A slew of corporate earnings this week from Big Tech should have diminished markets somewhat, but the misses did not translate to a drop in equities. Alphabet, the parent company of Google, announced in its earnings report that its revenue during the second quarter of 2022 rose to $69 billion from $61 billion a year ago. Its net income dropped, however, from $18 billion during the second quarter of 2021 to $16 billion during the second quarter of this year.

Another company that slightly missed analyst expectations was Microsoft, which posted a 12% year-over-year increase in revenue despite only a 2% increase in net income during that same period. The computing company said it predicts double-digit revenue in 2023 based on the strength of the company’s cloud revenue, which grew by 28% last quarter.

Other companies able to weather the recent economic downturn included Boeing and Apple, the latter of which saw a 2% increase in quarterly revenue compared with its third quarter of 2021. “We set a June quarter revenue record, and our installed base of active devices reached an all-time high in every geographic segment and product category,” CFO Luca Maestri said in the earnings report.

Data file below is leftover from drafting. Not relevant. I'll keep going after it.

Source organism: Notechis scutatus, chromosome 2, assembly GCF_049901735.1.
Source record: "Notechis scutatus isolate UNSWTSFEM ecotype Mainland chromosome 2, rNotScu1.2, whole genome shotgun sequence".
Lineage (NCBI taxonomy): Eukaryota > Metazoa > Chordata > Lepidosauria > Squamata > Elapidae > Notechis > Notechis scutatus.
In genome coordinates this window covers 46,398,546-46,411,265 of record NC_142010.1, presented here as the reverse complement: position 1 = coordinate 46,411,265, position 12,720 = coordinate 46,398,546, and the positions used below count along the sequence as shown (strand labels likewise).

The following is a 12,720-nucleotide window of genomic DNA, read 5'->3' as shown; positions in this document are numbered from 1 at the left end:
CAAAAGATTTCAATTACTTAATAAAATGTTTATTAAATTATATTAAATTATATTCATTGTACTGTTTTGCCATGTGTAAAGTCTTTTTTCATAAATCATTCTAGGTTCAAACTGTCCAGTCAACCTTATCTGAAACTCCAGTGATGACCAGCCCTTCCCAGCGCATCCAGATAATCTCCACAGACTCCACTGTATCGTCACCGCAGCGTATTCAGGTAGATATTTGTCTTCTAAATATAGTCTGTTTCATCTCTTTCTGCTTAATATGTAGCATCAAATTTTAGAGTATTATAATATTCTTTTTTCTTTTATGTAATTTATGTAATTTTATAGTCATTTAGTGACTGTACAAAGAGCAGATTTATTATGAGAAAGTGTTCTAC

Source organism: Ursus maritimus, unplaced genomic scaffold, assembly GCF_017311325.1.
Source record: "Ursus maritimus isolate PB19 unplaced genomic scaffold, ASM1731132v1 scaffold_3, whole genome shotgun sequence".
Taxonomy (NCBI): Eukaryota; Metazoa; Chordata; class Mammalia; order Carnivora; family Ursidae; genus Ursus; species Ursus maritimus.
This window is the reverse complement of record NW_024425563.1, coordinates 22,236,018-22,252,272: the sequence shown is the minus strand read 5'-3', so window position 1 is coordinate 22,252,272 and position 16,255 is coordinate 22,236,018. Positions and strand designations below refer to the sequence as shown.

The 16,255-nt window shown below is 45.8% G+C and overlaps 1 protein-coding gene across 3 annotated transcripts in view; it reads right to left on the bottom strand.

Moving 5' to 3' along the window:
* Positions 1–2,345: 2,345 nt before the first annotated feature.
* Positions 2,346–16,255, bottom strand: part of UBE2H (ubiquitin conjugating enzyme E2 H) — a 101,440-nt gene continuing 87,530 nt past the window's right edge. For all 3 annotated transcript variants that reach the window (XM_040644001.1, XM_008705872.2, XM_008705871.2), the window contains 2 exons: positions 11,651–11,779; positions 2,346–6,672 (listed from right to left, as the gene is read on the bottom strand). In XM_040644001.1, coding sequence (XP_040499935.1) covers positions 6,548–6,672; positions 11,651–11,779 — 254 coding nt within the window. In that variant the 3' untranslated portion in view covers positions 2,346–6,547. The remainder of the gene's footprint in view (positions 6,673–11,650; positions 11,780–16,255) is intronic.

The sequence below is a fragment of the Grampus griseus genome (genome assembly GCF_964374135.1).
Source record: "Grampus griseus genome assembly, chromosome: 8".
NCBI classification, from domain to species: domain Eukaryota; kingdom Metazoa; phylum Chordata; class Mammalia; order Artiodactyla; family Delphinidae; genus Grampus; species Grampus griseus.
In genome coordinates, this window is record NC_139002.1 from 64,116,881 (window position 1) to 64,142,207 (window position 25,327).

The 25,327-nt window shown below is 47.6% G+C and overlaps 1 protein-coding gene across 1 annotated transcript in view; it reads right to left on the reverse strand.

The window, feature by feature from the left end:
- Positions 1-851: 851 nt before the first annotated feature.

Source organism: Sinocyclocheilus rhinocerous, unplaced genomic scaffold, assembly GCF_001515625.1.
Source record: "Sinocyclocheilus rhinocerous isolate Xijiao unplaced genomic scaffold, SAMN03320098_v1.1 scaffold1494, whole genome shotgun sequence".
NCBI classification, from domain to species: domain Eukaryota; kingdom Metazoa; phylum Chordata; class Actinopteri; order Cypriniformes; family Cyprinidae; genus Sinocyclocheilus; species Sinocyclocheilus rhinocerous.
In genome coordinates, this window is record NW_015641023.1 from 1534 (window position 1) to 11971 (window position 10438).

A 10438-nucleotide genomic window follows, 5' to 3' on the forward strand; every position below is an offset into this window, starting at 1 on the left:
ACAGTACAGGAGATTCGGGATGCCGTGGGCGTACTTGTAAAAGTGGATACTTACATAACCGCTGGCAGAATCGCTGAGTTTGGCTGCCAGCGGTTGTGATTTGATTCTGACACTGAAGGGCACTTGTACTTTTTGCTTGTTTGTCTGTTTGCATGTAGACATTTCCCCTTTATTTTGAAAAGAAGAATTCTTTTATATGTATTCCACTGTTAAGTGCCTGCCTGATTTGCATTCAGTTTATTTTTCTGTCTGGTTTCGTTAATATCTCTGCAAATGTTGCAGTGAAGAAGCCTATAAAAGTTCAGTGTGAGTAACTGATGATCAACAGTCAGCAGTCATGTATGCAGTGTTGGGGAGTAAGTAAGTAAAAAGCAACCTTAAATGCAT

Consumer sentiment also has improved slightly but remains historically low. The final July reading from the University of Michigan’s consumer sentiment index gained 1.5 points but still hovers around 50 points, the weakest it has been since 1980.  

“Robust consumer spending had been supported by strong labor markets and the expectation of growing incomes, but with persistently high prices eroding those incomes, consumers are adjusting their spending habits to cope,” survey Chief Economist Joanne Hsu said in a statement. “With emerging concerns that rising unemployment could be on the horizon, this pullback in consumer spending is likely to be amplified if their concerns over the future path of the labor market continue to grow.”